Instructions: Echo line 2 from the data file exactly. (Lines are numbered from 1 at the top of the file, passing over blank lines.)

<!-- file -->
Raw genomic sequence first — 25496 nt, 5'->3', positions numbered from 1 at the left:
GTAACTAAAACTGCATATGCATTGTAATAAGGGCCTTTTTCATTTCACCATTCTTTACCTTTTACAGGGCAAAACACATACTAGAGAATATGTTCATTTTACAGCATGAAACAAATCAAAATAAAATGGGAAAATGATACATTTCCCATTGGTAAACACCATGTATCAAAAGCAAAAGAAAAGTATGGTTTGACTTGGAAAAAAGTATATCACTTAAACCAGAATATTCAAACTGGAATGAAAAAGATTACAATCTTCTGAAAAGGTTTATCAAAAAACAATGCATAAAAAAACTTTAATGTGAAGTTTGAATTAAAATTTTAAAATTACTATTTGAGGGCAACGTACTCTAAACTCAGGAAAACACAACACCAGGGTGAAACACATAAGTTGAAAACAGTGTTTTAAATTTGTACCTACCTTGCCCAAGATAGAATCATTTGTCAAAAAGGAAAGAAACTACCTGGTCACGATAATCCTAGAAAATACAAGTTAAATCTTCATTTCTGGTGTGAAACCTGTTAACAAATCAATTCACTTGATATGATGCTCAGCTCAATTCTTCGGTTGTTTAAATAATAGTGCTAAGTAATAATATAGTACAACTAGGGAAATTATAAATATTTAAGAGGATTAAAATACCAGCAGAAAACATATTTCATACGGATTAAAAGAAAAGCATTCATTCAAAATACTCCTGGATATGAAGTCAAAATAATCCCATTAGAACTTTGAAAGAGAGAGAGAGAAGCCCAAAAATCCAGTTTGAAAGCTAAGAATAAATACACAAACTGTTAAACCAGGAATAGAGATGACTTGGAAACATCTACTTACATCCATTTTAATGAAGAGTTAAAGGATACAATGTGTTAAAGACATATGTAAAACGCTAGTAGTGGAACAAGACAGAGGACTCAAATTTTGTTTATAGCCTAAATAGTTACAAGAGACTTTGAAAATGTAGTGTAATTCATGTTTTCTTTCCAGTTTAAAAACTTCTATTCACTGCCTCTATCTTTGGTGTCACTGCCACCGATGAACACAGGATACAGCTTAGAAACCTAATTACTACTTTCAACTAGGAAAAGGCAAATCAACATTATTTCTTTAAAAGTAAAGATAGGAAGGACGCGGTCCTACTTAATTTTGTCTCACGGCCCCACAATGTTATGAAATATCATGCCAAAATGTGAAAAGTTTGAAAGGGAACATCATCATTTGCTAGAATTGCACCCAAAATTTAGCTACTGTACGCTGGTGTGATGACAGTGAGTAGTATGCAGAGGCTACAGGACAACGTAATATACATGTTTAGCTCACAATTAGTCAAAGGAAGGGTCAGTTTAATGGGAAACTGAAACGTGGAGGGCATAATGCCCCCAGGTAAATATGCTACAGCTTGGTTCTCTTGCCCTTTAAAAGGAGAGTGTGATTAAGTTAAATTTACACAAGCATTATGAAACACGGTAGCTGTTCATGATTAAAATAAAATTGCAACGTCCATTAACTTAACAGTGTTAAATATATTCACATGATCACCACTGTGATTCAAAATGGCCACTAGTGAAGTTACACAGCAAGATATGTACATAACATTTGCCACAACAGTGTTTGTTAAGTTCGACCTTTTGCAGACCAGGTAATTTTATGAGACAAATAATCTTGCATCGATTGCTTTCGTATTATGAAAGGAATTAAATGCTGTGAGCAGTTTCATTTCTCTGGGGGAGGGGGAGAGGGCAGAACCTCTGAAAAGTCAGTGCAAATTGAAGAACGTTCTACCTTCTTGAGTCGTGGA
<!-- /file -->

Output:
GTAACTAAAACTGCATATGCATTGTAATAAGGGCCTTTTTCATTTCACCATTCTTTACCTTTTACAGGGCAAAACACATACTAGAGAATATGTTCATTTTACAGCATGAAACAAATCAAAATAAAATGGGAAAATGATACATTTCCCATTGGTAAACACCATGTATCAAAAGCAAAAGAAAAGTATGGTTTGACTTGGAAAAAAGTATATCACTTAAACCAGAATATTCAAACTGGAATGAAAAAGATTACAATCTTCTGAAAAGGTTTATCAAAAAACAATGCATAAAAAAACTTTAATGTGAAGTTTGAATTAAAATTTTAAAATTACTATTTGAGGGCAACGTACTCTAAACTCAGGAAAACACAACACCAGGGTGAAACACATAAGTTGAAAACAGTGTTTTAAATTTGTACCTACCTTGCCCAAGATAGAATCATTTGTCAAAAAGGAAAGAAACTACCTGGTCACGATAATCCTAGAAAATACAAGTTAAATCTTCATTTCTGGTGTGAAACCTGTTAACAAATCAATTCACTTGATATGATGCTCAGCTCAATTCTTCGGTTGTTTAAATAATAGTGCTAAGTAATAATATAGTACAACTAGGGAAATTATAAATATTTAAGAGGATTAAAATACCAGCAGAAAACATATTTCATACGGATTAAAAGAAAAGCATTCATTCAAAATACTCCTGGATATGAAGTCAAAATAATCCCATTAGAACTTTGAAAGAGAGAGAGAGAAGCCCAAAAATCCAGTTTGAAAGCTAAGAATAAATACACAAACTGTTAAACCAGGAATAGAGATGACTTGGAAACATCTACTTACATCCATTTTAATGAAGAGTTAAAGGATACAATGTGTTAAAGACATATGTAAAACGCTAGTAGTGGAACAAGACAGAGGACTCAAATTTTGTTTATAGCCTAAATAGTTACAAGAGACTTTGAAAATGTAGTGTAATTCATGTTTTCTTTCCAGTTTAAAAACTTCTATTCACTGCCTCTATCTTTGGTGTCACTGCCACCGATGAACACAGGATACAGCTTAGAAACCTAATTACTACTTTCAACTAGGAAAAGGCAAATCAACATTATTTCTTTAAAAGTAAAGATAGGAAGGACGCGGTCCTACTTAATTTTGTCTCACGGCCCCACAATGTTATGAAATATCATGCCAAAATGTGAAAAGTTTGAAAGGGAACATCATCATTTGCTAGAATTGCACCCAAAATTTAGCTACTGTACGCTGGTGTGATGACAGTGAGTAGTATGCAGAGGCTACAGGACAACGTAATATACATGTTTAGCTCACAATTAGTCAAAGGAAGGGTCAGTTTAATGGGAAACTGAAACGTGGAGGGCATAATGCCCCCAGGTAAATATGCTACAGCTTGGTTCTCTTGCCCTTTAAAAGGAGAGTGTGATTAAGTTAAATTTACACAAGCATTATGAAACACGGTAGCTGTTCATGATTAAAATAAAATTGCAACGTCCATTAACTTAACAGTGTTAAATATATTCACATGATCACCACTGTGATTCAAAATGGCCACTAGTGAAGTTACACAGCAAGATATGTACATAACATTTGCCACAACAGTGTTTGTTAAGTTCGACCTTTTGCAGACCAGGTAATTTTATGAGACAAATAATCTTGCATCGATTGCTTTCGTATTATGAAAGGAATTAAATGCTGTGAGCAGTTTCATTTCTCTGGGGGAGGGGGAGAGGGCAGAACCTCTGAAAAGTCAGTGCAAATTGAAGAACGTTCTACCTTCTTGAGTCGTGGA